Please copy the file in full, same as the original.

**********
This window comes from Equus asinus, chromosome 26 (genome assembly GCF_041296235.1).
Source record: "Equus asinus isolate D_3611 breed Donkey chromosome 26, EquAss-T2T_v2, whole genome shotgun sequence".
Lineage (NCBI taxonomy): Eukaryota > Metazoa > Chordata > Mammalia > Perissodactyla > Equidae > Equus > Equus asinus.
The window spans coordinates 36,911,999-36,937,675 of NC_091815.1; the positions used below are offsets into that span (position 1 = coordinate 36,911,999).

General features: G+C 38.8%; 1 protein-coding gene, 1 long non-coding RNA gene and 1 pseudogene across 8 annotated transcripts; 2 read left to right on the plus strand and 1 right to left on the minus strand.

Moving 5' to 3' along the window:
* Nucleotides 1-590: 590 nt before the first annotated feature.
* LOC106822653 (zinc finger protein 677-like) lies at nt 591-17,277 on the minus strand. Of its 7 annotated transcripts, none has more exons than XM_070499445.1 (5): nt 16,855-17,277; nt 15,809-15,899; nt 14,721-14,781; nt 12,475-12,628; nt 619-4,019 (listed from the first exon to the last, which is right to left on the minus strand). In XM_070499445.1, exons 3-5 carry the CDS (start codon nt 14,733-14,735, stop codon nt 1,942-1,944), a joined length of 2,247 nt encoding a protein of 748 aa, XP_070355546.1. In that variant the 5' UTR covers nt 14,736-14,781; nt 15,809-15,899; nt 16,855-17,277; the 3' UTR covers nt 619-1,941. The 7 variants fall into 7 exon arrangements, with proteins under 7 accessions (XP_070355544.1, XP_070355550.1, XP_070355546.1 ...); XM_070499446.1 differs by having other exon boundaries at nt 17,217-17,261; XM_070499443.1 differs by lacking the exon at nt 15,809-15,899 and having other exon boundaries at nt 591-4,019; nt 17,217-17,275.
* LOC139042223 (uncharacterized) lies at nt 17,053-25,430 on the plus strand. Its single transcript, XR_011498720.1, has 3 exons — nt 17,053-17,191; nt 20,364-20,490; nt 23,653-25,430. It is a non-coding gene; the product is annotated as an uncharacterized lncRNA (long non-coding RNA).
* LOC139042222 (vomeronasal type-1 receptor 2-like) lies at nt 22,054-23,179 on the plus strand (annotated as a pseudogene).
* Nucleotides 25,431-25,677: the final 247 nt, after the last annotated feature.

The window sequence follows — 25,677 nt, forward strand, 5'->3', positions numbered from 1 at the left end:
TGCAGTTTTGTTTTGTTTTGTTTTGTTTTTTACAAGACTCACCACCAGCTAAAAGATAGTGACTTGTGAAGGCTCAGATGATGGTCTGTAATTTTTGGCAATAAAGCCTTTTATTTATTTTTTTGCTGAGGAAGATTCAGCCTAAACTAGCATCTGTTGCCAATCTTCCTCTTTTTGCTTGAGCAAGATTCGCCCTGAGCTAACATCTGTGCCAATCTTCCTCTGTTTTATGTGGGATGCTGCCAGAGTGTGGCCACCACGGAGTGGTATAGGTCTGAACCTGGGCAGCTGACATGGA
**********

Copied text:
This window comes from Equus asinus, chromosome 26 (genome assembly GCF_041296235.1).
Source record: "Equus asinus isolate D_3611 breed Donkey chromosome 26, EquAss-T2T_v2, whole genome shotgun sequence".
Lineage (NCBI taxonomy): Eukaryota > Metazoa > Chordata > Mammalia > Perissodactyla > Equidae > Equus > Equus asinus.
The window spans coordinates 36,911,999-36,937,675 of NC_091815.1; the positions used below are offsets into that span (position 1 = coordinate 36,911,999).

General features: G+C 38.8%; 1 protein-coding gene, 1 long non-coding RNA gene and 1 pseudogene across 8 annotated transcripts; 2 read left to right on the plus strand and 1 right to left on the minus strand.

Moving 5' to 3' along the window:
* Nucleotides 1-590: 590 nt before the first annotated feature.
* LOC106822653 (zinc finger protein 677-like) lies at nt 591-17,277 on the minus strand. Of its 7 annotated transcripts, none has more exons than XM_070499445.1 (5): nt 16,855-17,277; nt 15,809-15,899; nt 14,721-14,781; nt 12,475-12,628; nt 619-4,019 (listed from the first exon to the last, which is right to left on the minus strand). In XM_070499445.1, exons 3-5 carry the CDS (start codon nt 14,733-14,735, stop codon nt 1,942-1,944), a joined length of 2,247 nt encoding a protein of 748 aa, XP_070355546.1. In that variant the 5' UTR covers nt 14,736-14,781; nt 15,809-15,899; nt 16,855-17,277; the 3' UTR covers nt 619-1,941. The 7 variants fall into 7 exon arrangements, with proteins under 7 accessions (XP_070355544.1, XP_070355550.1, XP_070355546.1 ...); XM_070499446.1 differs by having other exon boundaries at nt 17,217-17,261; XM_070499443.1 differs by lacking the exon at nt 15,809-15,899 and having other exon boundaries at nt 591-4,019; nt 17,217-17,275.
* LOC139042223 (uncharacterized) lies at nt 17,053-25,430 on the plus strand. Its single transcript, XR_011498720.1, has 3 exons — nt 17,053-17,191; nt 20,364-20,490; nt 23,653-25,430. It is a non-coding gene; the product is annotated as an uncharacterized lncRNA (long non-coding RNA).
* LOC139042222 (vomeronasal type-1 receptor 2-like) lies at nt 22,054-23,179 on the plus strand (annotated as a pseudogene).
* Nucleotides 25,431-25,677: the final 247 nt, after the last annotated feature.

The window sequence follows — 25,677 nt, forward strand, 5'->3', positions numbered from 1 at the left end:
TGCAGTTTTGTTTTGTTTTGTTTTGTTTTTTACAAGACTCACCACCAGCTAAAAGATAGTGACTTGTGAAGGCTCAGATGATGGTCTGTAATTTTTGGCAATAAAGCCTTTTATTTATTTTTTTGCTGAGGAAGATTCAGCCTAAACTAGCATCTGTTGCCAATCTTCCTCTTTTTGCTTGAGCAAGATTCGCCCTGAGCTAACATCTGTGCCAATCTTCCTCTGTTTTATGTGGGATGCTGCCAGAGTGTGGCCACCACGGAGTGGTATAGGTCTGAACCTGGGCAGCTGACATGGA